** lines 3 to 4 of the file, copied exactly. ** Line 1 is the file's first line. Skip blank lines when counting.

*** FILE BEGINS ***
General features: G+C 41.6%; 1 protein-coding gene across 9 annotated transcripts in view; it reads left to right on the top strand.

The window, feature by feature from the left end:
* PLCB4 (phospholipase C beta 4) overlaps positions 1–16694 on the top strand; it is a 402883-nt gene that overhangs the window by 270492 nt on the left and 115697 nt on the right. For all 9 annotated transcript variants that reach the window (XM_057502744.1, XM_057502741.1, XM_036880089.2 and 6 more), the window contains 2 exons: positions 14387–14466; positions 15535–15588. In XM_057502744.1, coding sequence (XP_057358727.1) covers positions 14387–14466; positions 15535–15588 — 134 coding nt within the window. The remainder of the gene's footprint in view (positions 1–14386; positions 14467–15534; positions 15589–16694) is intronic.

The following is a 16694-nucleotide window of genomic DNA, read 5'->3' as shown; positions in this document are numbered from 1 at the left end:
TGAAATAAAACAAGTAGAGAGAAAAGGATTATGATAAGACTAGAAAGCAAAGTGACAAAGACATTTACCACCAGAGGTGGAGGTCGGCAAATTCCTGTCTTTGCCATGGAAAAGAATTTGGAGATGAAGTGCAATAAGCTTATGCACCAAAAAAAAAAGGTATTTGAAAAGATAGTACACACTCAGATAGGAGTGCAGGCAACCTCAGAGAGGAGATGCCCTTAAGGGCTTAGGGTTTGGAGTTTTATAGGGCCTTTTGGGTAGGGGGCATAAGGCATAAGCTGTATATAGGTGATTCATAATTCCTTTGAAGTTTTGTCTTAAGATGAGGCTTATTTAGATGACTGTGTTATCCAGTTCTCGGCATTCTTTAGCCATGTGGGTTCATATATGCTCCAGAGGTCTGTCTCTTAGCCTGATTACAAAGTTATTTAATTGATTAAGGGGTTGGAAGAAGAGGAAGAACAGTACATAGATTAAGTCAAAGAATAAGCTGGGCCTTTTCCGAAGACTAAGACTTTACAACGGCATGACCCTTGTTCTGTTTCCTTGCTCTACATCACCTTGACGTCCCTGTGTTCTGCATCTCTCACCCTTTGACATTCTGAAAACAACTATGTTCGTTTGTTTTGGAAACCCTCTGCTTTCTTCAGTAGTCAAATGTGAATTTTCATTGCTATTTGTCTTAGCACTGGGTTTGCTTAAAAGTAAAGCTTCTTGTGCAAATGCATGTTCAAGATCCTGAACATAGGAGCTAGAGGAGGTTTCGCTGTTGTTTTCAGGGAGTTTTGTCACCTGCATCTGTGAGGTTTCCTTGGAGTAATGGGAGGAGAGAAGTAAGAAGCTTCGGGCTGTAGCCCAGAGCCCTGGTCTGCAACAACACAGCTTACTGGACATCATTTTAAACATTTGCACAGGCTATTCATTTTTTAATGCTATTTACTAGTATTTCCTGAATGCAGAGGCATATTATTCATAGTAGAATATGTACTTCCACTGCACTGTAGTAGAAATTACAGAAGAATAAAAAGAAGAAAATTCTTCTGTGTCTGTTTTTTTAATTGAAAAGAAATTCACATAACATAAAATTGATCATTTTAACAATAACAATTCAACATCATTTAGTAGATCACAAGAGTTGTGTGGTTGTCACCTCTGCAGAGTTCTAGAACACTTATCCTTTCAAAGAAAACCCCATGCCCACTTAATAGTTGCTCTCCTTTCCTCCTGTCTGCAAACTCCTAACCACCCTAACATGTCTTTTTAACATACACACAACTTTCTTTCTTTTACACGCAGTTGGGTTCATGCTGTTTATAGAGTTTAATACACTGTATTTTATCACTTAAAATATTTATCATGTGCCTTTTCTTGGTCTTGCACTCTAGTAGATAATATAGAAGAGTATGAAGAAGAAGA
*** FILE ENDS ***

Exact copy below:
* PLCB4 (phospholipase C beta 4) overlaps positions 1–16694 on the top strand; it is a 402883-nt gene that overhangs the window by 270492 nt on the left and 115697 nt on the right. For all 9 annotated transcript variants that reach the window (XM_057502744.1, XM_057502741.1, XM_036880089.2 and 6 more), the window contains 2 exons: positions 14387–14466; positions 15535–15588. In XM_057502744.1, coding sequence (XP_057358727.1) covers positions 14387–14466; positions 15535–15588 — 134 coding nt within the window. The remainder of the gene's footprint in view (positions 1–14386; positions 14467–15534; positions 15589–16694) is intronic.

The following is a 16694-nucleotide window of genomic DNA, read 5'->3' as shown; positions in this document are numbered from 1 at the left end: